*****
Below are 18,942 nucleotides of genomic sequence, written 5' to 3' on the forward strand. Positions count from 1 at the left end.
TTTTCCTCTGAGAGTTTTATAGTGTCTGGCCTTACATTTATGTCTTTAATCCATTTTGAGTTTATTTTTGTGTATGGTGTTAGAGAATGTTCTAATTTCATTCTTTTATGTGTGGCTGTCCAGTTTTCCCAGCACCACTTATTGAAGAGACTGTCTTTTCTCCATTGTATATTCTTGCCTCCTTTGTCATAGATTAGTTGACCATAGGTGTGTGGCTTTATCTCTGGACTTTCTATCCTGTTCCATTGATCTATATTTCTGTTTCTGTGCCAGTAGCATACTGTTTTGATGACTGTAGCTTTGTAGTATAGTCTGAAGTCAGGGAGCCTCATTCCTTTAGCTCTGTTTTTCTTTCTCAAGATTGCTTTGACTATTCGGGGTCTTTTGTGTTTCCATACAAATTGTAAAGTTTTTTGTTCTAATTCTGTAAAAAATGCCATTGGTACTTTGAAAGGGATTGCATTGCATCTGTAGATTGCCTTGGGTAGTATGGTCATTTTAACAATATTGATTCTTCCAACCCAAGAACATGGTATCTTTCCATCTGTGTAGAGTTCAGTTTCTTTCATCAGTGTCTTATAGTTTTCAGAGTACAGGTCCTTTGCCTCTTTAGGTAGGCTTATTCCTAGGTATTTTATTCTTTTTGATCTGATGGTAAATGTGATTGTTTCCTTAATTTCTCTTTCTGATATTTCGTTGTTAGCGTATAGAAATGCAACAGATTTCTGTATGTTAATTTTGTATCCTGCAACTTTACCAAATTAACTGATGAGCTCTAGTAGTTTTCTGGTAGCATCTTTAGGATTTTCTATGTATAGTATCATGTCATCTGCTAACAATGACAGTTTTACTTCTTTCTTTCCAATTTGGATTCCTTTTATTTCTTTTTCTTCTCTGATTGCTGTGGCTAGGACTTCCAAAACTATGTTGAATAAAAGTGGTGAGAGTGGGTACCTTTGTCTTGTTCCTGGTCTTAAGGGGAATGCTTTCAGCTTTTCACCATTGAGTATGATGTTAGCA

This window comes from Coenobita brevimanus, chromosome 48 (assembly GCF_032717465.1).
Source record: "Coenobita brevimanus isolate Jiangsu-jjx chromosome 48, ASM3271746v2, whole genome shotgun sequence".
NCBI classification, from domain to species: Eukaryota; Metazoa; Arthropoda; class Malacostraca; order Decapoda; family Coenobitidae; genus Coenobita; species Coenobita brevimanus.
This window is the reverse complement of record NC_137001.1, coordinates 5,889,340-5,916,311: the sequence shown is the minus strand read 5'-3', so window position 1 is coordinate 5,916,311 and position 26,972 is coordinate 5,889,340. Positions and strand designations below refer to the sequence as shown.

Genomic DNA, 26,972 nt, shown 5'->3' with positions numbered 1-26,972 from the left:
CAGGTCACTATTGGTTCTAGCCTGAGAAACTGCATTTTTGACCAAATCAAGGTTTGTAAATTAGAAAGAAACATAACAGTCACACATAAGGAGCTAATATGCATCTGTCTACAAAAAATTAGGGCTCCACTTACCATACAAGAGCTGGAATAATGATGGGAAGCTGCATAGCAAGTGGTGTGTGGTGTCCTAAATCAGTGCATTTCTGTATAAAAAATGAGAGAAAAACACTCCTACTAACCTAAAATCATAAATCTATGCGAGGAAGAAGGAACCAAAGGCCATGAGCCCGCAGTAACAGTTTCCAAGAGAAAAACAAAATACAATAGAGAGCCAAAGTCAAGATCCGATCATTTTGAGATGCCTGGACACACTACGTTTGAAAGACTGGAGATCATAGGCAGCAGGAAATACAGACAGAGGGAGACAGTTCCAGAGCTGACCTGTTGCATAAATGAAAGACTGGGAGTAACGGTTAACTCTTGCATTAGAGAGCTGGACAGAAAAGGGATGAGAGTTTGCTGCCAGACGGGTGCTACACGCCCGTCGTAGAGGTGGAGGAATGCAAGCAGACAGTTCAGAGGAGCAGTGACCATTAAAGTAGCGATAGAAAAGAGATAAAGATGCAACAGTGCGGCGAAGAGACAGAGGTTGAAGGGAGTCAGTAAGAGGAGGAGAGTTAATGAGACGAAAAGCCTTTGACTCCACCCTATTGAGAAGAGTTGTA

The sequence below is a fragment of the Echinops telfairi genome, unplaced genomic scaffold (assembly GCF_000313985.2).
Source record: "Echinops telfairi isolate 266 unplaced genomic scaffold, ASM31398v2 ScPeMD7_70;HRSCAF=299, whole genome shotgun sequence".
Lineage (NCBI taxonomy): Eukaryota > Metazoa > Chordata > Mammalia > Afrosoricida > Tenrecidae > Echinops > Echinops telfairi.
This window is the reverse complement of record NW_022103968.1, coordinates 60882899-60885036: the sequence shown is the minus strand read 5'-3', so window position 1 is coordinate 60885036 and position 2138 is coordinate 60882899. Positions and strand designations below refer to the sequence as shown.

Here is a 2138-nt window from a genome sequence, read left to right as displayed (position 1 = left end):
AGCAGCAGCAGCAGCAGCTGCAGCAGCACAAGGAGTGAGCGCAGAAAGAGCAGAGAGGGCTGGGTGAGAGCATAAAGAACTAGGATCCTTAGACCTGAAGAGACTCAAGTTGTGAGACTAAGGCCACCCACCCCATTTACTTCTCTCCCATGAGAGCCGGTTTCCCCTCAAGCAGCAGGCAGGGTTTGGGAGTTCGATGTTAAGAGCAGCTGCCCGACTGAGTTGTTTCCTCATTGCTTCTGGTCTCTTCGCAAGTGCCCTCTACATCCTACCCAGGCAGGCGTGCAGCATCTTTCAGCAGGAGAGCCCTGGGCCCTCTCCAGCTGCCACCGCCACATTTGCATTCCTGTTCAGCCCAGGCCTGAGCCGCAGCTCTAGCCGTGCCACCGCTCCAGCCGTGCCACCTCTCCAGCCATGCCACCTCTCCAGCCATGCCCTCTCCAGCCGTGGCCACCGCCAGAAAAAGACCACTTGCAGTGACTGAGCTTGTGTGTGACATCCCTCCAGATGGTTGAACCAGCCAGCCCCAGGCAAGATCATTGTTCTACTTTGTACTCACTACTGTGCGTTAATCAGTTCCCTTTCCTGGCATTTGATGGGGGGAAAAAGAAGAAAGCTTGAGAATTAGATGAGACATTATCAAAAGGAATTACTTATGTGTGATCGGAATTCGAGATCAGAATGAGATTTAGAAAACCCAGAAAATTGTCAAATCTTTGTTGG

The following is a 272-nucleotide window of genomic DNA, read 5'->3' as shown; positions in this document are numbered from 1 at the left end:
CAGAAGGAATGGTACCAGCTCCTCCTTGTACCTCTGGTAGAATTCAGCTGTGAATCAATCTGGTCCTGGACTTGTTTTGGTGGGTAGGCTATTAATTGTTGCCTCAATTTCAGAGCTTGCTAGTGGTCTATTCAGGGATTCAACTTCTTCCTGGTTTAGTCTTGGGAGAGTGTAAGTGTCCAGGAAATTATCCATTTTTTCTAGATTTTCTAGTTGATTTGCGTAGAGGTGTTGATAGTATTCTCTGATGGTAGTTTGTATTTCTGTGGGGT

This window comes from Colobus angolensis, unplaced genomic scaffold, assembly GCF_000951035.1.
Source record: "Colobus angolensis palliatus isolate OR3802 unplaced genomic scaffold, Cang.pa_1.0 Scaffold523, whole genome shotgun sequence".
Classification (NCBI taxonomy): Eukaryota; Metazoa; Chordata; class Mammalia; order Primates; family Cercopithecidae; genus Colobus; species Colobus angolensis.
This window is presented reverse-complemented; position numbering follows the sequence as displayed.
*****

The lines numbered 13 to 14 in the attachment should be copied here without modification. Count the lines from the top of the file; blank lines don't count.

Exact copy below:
Here is a 2138-nt window from a genome sequence, read left to right as displayed (position 1 = left end):
AGCAGCAGCAGCAGCAGCTGCAGCAGCACAAGGAGTGAGCGCAGAAAGAGCAGAGAGGGCTGGGTGAGAGCATAAAGAACTAGGATCCTTAGACCTGAAGAGACTCAAGTTGTGAGACTAAGGCCACCCACCCCATTTACTTCTCTCCCATGAGAGCCGGTTTCCCCTCAAGCAGCAGGCAGGGTTTGGGAGTTCGATGTTAAGAGCAGCTGCCCGACTGAGTTGTTTCCTCATTGCTTCTGGTCTCTTCGCAAGTGCCCTCTACATCCTACCCAGGCAGGCGTGCAGCATCTTTCAGCAGGAGAGCCCTGGGCCCTCTCCAGCTGCCACCGCCACATTTGCATTCCTGTTCAGCCCAGGCCTGAGCCGCAGCTCTAGCCGTGCCACCGCTCCAGCCGTGCCACCTCTCCAGCCATGCCACCTCTCCAGCCATGCCCTCTCCAGCCGTGGCCACCGCCAGAAAAAGACCACTTGCAGTGACTGAGCTTGTGTGTGACATCCCTCCAGATGGTTGAACCAGCCAGCCCCAGGCAAGATCATTGTTCTACTTTGTACTCACTACTGTGCGTTAATCAGTTCCCTTTCCTGGCATTTGATGGGGGGAAAAAGAAGAAAGCTTGAGAATTAGATGAGACATTATCAAAAGGAATTACTTATGTGTGATCGGAATTCGAGATCAGAATGAGATTTAGAAAACCCAGAAAATTGTCAAATCTTTGTTGG